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SALE OF LAND - Misrepresentation - Fraudulent misrepresentation

Monday, May 27, 2019 @ 9:48 AM  

Lexis Advance® Quicklaw®
Appeal by the plaintiff from trial judgment dismissing her action for breach of contract and allowing the respondent’s counterclaim for fraudulent misrepresentation. The appellant was the registered owner of a home in which her daughter resided with her family. The appellant’s son-in-law, an alleged member of a criminal gang, was fatally shot in front of the home. As a result, the appellant’s granddaughter was forced to leave the private school and had to be enrolled in a new school far away from the home. The appellant’s daughter thus decided to move closer to the new school. The respondent agreed to purchase the home. The appellant’s realtor told the respondent that the reason for selling the house was the child’s change of school. Before closing, the respondent discovered that the appellant’s son-in-law was shot in front of the house and refused to close the transaction. The trial judge found that although the realtor’s representation was true on its face, it was incomplete and concealed the fact that the appellant’s granddaughter changed schools because of her father’s death, and that the death was a factor in the appellant’s decision to sell the property. The trial judge found that although the respondent was induced to buy the house by its location, size, beauty and price, the trial judge said she also relied on the appellant’s representation regarding the reason for selling the property. He ruled that the fraudulent misrepresentation vitiated the contract of purchase and sale and that the appellant was precluded from relying on a no representations clause in the contract.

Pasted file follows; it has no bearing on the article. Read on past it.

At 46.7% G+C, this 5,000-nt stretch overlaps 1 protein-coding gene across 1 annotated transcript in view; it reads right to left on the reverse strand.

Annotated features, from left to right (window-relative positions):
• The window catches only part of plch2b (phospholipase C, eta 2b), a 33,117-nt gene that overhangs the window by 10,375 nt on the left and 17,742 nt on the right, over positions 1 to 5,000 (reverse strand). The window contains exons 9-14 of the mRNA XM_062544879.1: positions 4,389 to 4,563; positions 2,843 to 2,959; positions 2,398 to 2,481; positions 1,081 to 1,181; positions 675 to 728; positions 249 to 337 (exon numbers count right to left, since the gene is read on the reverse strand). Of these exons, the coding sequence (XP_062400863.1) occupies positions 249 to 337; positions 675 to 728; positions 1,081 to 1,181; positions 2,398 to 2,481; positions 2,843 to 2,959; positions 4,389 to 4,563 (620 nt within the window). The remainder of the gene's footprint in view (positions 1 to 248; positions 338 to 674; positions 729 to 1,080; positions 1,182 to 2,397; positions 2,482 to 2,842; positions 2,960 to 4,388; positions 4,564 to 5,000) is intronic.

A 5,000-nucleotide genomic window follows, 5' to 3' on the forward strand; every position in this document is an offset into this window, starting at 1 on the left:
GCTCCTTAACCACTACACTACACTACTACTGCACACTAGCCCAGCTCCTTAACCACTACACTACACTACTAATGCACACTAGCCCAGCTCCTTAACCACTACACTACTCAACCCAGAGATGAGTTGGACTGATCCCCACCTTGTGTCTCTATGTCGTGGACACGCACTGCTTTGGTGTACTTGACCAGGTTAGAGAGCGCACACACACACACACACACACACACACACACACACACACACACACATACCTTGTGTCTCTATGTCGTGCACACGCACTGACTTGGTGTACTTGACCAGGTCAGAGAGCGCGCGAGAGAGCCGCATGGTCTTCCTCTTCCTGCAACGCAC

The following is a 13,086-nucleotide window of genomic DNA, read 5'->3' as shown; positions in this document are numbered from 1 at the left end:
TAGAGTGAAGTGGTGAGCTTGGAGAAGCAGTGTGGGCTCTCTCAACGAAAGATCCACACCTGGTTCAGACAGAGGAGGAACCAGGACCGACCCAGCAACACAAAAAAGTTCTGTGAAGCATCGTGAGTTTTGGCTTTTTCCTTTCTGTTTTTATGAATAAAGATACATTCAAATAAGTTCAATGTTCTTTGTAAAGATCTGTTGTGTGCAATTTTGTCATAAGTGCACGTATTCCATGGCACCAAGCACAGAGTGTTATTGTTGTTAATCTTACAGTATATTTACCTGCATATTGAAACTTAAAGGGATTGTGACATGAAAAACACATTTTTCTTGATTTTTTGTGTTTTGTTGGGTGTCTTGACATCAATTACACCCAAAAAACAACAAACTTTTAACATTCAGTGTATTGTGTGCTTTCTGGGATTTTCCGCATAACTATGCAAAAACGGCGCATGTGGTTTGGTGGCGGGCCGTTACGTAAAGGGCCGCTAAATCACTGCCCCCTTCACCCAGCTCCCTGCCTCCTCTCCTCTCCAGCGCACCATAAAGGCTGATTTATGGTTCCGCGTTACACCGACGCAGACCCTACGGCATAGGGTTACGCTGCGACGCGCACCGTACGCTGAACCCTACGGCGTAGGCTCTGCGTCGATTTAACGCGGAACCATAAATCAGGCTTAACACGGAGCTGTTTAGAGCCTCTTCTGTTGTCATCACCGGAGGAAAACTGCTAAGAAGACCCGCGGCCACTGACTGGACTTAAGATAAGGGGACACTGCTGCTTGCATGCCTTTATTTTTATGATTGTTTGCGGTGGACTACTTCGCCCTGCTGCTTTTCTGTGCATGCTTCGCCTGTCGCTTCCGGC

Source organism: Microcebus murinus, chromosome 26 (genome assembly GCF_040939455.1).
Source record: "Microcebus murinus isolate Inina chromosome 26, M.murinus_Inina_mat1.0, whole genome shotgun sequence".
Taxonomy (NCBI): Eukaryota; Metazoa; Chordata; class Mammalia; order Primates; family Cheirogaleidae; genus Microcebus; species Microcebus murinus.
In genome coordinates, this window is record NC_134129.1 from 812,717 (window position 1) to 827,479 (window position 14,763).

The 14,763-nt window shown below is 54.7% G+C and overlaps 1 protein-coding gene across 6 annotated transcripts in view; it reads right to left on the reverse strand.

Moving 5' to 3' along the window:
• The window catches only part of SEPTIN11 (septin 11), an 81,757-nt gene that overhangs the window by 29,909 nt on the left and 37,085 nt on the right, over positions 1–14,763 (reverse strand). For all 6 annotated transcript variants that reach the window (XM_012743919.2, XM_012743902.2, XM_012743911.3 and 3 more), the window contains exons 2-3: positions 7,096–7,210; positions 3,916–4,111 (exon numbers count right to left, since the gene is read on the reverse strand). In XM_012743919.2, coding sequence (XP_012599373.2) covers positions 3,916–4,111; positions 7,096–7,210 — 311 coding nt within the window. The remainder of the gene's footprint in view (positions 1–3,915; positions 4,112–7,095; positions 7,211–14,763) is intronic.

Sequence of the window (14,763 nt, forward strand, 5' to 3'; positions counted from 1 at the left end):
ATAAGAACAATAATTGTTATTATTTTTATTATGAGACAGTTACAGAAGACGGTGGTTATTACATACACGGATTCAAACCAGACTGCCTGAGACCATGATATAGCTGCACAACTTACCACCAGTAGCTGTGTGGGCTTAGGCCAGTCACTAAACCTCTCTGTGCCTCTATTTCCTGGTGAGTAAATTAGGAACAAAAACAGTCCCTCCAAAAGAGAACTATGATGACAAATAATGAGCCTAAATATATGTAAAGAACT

HELD: Appeal allowed. The trial judge erred in law in ruling that the realtor’s answer to the buyer’s question constituted a misrepresentation by omission and erred in fact in finding that her answer concealed a fact that the appellant knew was important to the buyer. The answer given by the realtor was an honest answer as far as it went and was not required to supplement it with a description of the entire chain of events that led to the enrolment of the granddaughter at the new private school. The trial judge erred in characterizing the representation as incomplete and designed to conceal the place and manner of the death of the appellant’s son-in-law. There was no evidence the appellant knew or should have expected that the respondent would have a sensitivity to an event that occurred two years earlier and that did not affect the quality of the house or its usefulness. Without such evidence, any omission would not be material.

Wang v. Shao, [2019] B.C.J. NO. 681, British Columbia Court of Appeal, M.V. Newbury, D.M. Smith and P.M. Willcock JJ.A., April 23, 2019. Digest No. TLD-May272019002